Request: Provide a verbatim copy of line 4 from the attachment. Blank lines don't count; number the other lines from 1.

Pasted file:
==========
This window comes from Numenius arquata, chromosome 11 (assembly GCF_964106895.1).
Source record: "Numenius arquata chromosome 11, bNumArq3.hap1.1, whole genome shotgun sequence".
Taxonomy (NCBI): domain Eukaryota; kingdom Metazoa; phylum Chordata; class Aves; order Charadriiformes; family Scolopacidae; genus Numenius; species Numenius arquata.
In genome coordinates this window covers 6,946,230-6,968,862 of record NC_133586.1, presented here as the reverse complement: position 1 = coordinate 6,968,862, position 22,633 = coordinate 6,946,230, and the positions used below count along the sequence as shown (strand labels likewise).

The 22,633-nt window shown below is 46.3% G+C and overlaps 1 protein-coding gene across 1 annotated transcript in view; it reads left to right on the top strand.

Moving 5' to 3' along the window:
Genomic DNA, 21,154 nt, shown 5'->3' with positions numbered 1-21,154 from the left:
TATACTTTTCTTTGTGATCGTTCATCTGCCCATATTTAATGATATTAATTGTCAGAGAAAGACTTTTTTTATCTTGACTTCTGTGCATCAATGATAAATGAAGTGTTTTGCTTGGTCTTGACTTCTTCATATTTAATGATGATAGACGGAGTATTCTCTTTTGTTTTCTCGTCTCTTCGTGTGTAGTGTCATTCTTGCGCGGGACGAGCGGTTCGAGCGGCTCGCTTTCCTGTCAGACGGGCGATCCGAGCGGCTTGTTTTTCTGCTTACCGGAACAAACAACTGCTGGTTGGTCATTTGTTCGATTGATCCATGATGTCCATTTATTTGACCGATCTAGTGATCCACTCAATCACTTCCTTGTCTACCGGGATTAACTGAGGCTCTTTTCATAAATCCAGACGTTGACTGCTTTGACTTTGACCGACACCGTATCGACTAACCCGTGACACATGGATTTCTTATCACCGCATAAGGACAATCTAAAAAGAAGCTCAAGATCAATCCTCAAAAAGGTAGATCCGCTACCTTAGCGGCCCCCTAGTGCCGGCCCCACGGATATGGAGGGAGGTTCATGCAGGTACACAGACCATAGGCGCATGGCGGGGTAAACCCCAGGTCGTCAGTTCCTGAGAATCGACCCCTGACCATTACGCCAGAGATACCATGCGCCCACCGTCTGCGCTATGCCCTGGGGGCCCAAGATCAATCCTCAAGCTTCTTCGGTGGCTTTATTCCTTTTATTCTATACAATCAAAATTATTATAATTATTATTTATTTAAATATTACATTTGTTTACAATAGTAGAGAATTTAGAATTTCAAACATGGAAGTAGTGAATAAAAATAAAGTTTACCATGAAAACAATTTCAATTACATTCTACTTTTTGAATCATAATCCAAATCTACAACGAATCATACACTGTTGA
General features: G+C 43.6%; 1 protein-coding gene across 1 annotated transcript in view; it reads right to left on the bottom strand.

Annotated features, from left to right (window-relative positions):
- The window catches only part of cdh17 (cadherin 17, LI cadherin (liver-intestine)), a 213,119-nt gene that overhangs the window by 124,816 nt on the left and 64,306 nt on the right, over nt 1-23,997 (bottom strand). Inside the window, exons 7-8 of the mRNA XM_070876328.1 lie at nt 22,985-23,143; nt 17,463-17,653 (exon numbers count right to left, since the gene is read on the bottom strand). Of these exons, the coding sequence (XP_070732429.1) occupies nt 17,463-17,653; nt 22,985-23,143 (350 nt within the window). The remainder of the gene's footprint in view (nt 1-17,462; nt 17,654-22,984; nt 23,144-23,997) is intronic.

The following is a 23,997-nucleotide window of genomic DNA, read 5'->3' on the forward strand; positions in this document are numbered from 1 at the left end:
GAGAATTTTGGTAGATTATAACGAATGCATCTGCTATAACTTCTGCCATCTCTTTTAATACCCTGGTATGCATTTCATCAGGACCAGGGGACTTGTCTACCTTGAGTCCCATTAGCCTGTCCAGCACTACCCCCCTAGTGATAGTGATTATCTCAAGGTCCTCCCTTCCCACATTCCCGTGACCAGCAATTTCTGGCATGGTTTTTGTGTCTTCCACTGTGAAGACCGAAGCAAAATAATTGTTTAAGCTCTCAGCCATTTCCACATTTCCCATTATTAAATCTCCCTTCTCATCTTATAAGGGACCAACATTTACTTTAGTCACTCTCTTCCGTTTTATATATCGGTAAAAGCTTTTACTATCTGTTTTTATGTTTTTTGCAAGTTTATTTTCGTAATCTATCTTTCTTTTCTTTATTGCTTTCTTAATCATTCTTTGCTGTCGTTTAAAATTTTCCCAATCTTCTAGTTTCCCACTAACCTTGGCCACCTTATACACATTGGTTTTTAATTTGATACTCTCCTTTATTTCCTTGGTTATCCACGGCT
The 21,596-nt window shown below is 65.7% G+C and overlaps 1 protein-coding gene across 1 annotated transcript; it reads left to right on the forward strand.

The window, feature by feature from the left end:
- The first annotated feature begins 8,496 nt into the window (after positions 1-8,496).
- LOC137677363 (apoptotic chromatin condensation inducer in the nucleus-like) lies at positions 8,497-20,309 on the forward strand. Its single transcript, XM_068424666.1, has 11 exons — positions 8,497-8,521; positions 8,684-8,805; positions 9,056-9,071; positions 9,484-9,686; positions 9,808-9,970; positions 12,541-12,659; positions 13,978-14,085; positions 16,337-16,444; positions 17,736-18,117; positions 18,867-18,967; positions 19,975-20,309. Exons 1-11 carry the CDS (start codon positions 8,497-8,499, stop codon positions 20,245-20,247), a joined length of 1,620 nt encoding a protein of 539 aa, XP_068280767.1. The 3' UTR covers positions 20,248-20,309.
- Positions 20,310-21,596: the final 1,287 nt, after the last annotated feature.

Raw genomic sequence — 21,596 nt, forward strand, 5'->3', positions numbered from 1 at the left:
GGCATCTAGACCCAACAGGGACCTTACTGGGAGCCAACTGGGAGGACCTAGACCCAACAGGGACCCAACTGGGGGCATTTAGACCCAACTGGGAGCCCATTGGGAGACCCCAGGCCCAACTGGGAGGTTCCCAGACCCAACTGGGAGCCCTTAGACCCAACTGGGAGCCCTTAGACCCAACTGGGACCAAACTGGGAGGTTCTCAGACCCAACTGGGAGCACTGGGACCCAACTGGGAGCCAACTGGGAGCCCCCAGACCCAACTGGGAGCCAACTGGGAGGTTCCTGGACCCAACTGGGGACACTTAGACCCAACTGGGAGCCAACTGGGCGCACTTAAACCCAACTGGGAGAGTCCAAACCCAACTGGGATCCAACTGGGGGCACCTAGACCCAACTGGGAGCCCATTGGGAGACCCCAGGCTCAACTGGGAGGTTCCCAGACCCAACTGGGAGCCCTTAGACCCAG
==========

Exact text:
In genome coordinates this window covers 6,946,230-6,968,862 of record NC_133586.1, presented here as the reverse complement: position 1 = coordinate 6,968,862, position 22,633 = coordinate 6,946,230, and the positions used below count along the sequence as shown (strand labels likewise).